Early look at city tax increases for 2023 come in at just under 8%

By Pepper Parr

July 4th, 2022



Council will debate the tax increases they expect to impose during a meeting on Monday.

They will dance around a lot of numbers – the ones that count and set out for you below.

The number that matter is the top line; that is the amount the city is going to levy.

When the city tax levy is added to the total tax bill it looks lower.

The city collects taxes for the Region and the Boards of Education


How did they get to the 7.97?

The Finance people, amongst the best in the province have done a very good job cutting and chopping – they are up against hard reality. The challenge for the taxpayers is to hope that the members of Council will spend more conservatively.

Tough weeks ahead for the city treasurer.

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3 comments to Early look at city tax increases for 2023 come in at just under 8%

  • Sharon H.

    Do believe the City at this time should be more frugal sticking to the bare bones of tax management and forget all the frills and niceties that we are seeing thrown into the taxpayers increases.

  • Stephen White

    It always fascinates me how the Board of Education and the Region manage to bring in tax increases that are so much less than the City. Why? It’s also curious how these “trial balloons” get floated just before the budget discussions begin suggesting how drastic the increases will be, and then when they get pared back taxpayers are expected to clap their hands, yell “hallelujah”, and comment on how prudent the City has been.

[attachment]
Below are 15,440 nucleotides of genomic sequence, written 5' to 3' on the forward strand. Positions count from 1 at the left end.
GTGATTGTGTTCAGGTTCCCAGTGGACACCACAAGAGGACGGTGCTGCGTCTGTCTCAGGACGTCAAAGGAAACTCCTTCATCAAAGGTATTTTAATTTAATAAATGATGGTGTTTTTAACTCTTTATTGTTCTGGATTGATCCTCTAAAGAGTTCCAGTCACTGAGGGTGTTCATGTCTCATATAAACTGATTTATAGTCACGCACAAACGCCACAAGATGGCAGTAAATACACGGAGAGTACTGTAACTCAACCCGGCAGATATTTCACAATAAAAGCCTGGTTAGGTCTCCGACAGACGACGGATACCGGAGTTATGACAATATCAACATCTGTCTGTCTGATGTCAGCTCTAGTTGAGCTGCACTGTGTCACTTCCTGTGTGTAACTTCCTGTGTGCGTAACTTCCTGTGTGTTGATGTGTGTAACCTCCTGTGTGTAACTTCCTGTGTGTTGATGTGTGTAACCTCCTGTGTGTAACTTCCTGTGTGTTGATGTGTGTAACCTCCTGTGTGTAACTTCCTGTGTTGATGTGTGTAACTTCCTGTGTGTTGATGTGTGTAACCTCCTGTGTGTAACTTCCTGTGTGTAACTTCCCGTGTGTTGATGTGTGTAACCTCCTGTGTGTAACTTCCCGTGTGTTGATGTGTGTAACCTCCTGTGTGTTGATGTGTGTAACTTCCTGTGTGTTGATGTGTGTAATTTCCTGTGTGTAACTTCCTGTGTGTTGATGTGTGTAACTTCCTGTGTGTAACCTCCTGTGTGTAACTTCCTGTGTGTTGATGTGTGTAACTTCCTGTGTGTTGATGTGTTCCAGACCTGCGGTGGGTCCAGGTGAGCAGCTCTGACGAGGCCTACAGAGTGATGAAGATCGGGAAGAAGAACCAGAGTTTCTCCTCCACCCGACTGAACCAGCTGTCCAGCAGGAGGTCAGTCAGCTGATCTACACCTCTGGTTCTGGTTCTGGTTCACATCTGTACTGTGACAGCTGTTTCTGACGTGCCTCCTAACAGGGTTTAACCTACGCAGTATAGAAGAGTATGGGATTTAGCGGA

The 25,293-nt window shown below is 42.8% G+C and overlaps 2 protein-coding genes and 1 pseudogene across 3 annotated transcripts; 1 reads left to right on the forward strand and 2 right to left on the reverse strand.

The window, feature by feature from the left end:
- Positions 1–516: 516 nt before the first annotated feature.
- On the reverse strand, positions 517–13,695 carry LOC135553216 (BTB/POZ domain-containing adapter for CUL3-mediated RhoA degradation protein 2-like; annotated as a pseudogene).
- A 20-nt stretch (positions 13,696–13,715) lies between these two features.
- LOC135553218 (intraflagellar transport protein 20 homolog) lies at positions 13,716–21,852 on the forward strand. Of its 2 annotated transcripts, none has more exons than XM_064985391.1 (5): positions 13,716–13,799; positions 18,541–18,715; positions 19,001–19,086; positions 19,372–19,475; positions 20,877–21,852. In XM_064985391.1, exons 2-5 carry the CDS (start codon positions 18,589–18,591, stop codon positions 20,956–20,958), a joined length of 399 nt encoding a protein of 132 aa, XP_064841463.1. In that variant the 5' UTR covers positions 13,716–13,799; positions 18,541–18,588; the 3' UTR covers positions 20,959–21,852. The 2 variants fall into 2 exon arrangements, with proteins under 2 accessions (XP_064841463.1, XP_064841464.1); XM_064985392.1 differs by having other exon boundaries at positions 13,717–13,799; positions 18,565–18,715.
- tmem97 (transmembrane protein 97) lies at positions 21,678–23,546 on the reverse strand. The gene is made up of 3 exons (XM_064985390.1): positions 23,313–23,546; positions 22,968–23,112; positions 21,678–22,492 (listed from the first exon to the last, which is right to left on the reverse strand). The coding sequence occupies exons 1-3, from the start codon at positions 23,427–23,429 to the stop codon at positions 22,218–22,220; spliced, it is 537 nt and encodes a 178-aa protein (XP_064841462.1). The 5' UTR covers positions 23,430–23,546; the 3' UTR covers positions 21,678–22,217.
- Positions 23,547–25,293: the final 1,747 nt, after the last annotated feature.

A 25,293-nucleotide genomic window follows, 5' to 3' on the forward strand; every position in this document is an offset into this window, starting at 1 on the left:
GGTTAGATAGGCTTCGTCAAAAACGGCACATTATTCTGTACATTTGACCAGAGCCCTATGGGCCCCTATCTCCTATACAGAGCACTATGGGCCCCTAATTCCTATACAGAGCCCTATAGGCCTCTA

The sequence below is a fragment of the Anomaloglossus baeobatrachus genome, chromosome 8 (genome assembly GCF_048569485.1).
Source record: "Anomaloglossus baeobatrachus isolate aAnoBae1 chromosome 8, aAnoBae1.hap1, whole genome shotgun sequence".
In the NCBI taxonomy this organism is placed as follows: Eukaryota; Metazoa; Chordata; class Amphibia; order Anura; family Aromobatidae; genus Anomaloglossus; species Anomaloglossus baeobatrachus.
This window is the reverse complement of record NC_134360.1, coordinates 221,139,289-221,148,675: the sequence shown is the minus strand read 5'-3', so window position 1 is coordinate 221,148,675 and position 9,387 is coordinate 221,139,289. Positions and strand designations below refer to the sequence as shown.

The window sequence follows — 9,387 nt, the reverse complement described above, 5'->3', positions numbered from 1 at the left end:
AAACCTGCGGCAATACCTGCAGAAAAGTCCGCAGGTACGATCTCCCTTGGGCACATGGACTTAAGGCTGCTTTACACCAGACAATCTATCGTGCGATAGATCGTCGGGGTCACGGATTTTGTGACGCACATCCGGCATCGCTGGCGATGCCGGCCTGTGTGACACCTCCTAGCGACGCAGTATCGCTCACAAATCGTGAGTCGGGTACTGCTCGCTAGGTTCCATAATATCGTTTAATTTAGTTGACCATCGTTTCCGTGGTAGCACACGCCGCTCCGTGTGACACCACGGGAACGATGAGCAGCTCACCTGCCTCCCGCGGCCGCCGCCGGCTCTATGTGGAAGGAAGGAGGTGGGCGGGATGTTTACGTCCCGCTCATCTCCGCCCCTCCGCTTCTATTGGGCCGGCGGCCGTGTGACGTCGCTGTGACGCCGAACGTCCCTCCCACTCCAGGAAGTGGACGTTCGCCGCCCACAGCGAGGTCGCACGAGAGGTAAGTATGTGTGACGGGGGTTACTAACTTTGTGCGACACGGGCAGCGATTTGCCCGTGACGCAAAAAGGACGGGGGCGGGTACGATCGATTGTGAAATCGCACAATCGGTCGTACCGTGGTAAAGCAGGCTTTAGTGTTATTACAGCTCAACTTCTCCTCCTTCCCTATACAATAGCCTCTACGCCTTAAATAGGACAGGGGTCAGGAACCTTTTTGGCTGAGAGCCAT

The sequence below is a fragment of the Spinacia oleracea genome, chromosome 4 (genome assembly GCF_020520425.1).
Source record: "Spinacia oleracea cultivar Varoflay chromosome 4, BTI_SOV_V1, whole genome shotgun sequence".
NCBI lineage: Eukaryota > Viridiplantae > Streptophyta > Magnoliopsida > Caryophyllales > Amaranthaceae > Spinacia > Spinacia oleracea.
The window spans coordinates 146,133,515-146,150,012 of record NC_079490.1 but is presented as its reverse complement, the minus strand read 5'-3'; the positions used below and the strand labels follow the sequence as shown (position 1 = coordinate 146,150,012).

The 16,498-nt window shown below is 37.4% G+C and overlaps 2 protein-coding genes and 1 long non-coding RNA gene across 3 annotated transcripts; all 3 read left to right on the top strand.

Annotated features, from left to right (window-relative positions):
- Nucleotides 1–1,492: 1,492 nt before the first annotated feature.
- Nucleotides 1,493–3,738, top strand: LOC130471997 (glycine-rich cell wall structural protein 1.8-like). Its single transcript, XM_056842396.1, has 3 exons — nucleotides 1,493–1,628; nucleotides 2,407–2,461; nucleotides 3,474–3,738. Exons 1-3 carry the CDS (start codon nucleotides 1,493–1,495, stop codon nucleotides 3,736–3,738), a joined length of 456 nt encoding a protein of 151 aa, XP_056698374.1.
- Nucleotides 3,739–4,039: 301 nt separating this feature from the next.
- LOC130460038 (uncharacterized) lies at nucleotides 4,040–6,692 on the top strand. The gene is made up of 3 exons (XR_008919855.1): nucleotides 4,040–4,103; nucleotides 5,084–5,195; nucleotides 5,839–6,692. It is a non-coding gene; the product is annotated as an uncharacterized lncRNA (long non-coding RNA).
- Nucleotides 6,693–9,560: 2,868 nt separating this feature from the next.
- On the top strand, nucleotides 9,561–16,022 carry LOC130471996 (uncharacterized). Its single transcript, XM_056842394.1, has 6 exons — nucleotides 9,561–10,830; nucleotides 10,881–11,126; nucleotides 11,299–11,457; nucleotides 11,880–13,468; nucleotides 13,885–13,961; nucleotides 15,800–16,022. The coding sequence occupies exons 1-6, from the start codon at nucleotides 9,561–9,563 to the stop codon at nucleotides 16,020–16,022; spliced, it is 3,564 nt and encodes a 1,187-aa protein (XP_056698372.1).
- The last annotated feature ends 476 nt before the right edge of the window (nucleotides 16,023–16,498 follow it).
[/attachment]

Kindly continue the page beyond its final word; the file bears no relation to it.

The other thing I would love to see is how the City’s key performance indicators stack up against other municipalities. For instance, how does our public transportation budget compare with other municipalities based on variables such as cost per rider, maintenance, replacement costs, etc.? How does our budget for capital improvements and upgrades for roads and sewers compare? How does the City’s budget for by-law enforcement compare, as well as things like the number of complaints, number of inspectors, etc.? Important metrics, but somehow curiously absent in these budgetary discussions. Taxpayers are given a load of amalgamated financial statements to digest, and somehow this is supposed to instigate an insightful discussion around budget expenditures.

    There is an organization that actually benchmarks key performance indicators for participating municipal governments:


    Interesting though how Burlington isn’t a contributor. Halton is though. It begs another question: Why?

    In short, show us the benchmark comparators and the key performance indicators so we can get a real handle on just how well the City is doing, and where additional funding may be warranted. The second part is: let’s open up a substantive discussion on what needs to be curtailed or eliminated, and where efficiencies can be had. To start with, frills like rainbow sidewalks can go. I also don’t need street cleaners down my street seven times in one day.

  • Ted Gamble

    Tough years ahead for the taxpayer.
    So much for fixed income seniors and affordability in general for all citizens. Personally I think current council and prospective councilors should commit to reducing these projected increases by 50% and if not are unwilling lets vote them out or not elect them.
    Question what measure are you using to rate the City’s financial folk among the best in the Province and how do the provincial folk stack up against other provinces and jurisdiction’s?